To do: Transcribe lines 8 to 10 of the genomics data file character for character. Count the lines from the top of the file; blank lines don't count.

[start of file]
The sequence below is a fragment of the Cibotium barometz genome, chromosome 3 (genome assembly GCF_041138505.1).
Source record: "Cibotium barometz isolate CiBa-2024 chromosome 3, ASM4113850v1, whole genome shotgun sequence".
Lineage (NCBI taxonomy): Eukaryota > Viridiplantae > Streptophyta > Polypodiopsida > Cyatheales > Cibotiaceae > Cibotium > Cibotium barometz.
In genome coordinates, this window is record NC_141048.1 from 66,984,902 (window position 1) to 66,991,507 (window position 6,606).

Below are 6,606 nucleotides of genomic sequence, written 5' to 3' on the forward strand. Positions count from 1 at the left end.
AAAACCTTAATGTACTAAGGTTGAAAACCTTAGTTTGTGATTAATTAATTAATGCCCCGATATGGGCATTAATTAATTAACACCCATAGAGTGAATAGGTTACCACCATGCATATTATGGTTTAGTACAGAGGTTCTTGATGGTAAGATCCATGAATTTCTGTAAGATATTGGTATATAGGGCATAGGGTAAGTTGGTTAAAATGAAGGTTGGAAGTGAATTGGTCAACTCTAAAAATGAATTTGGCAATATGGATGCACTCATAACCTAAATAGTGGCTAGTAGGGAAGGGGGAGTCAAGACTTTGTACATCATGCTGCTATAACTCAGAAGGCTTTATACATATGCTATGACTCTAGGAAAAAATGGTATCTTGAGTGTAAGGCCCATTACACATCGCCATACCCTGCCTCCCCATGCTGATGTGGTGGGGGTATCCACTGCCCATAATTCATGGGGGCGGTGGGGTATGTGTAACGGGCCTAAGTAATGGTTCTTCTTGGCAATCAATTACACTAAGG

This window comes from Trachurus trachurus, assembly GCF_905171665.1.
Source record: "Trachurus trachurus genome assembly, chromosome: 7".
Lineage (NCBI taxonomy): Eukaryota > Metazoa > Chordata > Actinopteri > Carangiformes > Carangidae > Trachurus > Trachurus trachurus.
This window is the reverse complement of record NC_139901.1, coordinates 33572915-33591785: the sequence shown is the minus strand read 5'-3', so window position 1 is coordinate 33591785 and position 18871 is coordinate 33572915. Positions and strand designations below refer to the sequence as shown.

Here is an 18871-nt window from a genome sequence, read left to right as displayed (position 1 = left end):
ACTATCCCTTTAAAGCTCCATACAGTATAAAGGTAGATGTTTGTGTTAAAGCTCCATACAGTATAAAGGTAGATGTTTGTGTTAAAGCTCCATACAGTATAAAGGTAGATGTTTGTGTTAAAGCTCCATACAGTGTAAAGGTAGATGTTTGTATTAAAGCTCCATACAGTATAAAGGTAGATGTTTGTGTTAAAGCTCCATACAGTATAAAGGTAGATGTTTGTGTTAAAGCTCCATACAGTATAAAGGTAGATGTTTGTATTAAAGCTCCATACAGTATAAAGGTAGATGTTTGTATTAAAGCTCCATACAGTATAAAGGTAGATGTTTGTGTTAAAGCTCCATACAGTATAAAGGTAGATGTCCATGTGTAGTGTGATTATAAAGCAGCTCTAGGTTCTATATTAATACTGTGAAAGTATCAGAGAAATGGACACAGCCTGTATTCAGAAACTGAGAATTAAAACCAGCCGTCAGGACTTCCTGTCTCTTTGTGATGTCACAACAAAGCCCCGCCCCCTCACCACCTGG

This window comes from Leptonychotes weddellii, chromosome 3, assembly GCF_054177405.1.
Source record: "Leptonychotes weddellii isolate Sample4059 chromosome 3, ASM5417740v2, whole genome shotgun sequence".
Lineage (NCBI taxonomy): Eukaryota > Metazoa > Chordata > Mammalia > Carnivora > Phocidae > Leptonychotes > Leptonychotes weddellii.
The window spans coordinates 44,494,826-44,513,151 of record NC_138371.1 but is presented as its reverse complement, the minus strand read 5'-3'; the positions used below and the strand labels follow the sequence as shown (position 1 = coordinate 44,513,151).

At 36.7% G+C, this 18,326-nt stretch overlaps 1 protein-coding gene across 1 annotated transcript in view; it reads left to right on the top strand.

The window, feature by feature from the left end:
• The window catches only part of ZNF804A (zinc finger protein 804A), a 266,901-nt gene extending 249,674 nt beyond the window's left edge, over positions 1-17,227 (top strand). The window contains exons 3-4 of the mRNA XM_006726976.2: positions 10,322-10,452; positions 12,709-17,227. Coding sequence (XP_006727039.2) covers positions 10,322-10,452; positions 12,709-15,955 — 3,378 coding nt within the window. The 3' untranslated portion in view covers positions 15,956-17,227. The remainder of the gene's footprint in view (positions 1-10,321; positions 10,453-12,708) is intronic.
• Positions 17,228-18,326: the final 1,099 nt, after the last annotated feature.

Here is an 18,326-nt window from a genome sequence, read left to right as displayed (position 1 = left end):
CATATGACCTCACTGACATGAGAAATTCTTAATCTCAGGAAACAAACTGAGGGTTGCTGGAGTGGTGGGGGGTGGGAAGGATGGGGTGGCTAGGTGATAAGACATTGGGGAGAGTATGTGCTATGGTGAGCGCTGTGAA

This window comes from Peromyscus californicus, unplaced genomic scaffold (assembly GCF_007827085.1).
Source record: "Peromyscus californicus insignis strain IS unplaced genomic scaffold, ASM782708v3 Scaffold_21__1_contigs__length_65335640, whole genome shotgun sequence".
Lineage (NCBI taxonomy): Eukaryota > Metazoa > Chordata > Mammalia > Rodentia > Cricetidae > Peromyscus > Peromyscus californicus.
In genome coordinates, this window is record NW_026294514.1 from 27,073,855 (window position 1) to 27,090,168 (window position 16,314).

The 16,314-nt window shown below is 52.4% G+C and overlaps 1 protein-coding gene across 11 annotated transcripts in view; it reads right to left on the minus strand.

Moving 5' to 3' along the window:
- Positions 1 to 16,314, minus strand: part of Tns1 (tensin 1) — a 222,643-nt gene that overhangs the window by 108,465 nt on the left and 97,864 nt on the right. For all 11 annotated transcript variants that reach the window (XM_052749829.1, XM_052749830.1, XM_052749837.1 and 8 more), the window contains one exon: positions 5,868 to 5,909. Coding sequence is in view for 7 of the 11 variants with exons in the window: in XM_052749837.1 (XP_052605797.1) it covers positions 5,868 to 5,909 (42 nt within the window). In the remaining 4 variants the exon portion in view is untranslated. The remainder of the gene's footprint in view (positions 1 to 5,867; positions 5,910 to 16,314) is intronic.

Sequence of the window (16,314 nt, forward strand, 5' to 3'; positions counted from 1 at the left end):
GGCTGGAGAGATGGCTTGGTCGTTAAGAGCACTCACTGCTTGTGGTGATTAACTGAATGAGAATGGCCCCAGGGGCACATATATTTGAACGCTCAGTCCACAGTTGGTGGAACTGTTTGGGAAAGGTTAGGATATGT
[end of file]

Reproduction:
Source record: "Trachurus trachurus genome assembly, chromosome: 7".
Lineage (NCBI taxonomy): Eukaryota > Metazoa > Chordata > Actinopteri > Carangiformes > Carangidae > Trachurus > Trachurus trachurus.
This window is the reverse complement of record NC_139901.1, coordinates 33572915-33591785: the sequence shown is the minus strand read 5'-3', so window position 1 is coordinate 33591785 and position 18871 is coordinate 33572915. Positions and strand designations below refer to the sequence as shown.